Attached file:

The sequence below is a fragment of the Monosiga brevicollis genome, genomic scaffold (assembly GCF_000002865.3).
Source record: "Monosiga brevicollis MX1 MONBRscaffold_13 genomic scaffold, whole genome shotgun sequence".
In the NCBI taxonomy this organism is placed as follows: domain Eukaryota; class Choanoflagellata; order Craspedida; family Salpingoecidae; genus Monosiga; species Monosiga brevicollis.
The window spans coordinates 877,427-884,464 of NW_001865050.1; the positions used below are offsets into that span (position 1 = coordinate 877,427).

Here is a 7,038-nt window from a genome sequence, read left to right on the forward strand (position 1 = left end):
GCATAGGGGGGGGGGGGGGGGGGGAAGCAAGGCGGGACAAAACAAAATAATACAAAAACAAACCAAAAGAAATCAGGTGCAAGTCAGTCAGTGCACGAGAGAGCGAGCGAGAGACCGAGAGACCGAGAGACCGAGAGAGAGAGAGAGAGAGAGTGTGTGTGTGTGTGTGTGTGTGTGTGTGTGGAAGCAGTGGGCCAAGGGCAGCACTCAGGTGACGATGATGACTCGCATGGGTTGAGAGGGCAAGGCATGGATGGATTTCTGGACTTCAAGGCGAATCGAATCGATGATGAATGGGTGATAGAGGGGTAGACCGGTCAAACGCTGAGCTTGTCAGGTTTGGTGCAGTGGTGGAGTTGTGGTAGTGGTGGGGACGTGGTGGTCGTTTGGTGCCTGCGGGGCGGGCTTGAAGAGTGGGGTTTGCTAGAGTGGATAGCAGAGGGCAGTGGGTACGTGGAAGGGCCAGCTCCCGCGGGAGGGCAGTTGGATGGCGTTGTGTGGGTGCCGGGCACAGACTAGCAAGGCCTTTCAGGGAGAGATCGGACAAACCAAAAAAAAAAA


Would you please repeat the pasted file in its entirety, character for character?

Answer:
The sequence below is a fragment of the Monosiga brevicollis genome, genomic scaffold (assembly GCF_000002865.3).
Source record: "Monosiga brevicollis MX1 MONBRscaffold_13 genomic scaffold, whole genome shotgun sequence".
In the NCBI taxonomy this organism is placed as follows: domain Eukaryota; class Choanoflagellata; order Craspedida; family Salpingoecidae; genus Monosiga; species Monosiga brevicollis.
The window spans coordinates 877,427-884,464 of NW_001865050.1; the positions used below are offsets into that span (position 1 = coordinate 877,427).

Here is a 7,038-nt window from a genome sequence, read left to right on the forward strand (position 1 = left end):
GCATAGGGGGGGGGGGGGGGGGGGAAGCAAGGCGGGACAAAACAAAATAATACAAAAACAAACCAAAAGAAATCAGGTGCAAGTCAGTCAGTGCACGAGAGAGCGAGCGAGAGACCGAGAGACCGAGAGACCGAGAGAGAGAGAGAGAGAGAGTGTGTGTGTGTGTGTGTGTGTGTGTGTGTGGAAGCAGTGGGCCAAGGGCAGCACTCAGGTGACGATGATGACTCGCATGGGTTGAGAGGGCAAGGCATGGATGGATTTCTGGACTTCAAGGCGAATCGAATCGATGATGAATGGGTGATAGAGGGGTAGACCGGTCAAACGCTGAGCTTGTCAGGTTTGGTGCAGTGGTGGAGTTGTGGTAGTGGTGGGGACGTGGTGGTCGTTTGGTGCCTGCGGGGCGGGCTTGAAGAGTGGGGTTTGCTAGAGTGGATAGCAGAGGGCAGTGGGTACGTGGAAGGGCCAGCTCCCGCGGGAGGGCAGTTGGATGGCGTTGTGTGGGTGCCGGGCACAGACTAGCAAGGCCTTTCAGGGAGAGATCGGACAAACCAAAAAAAAAAA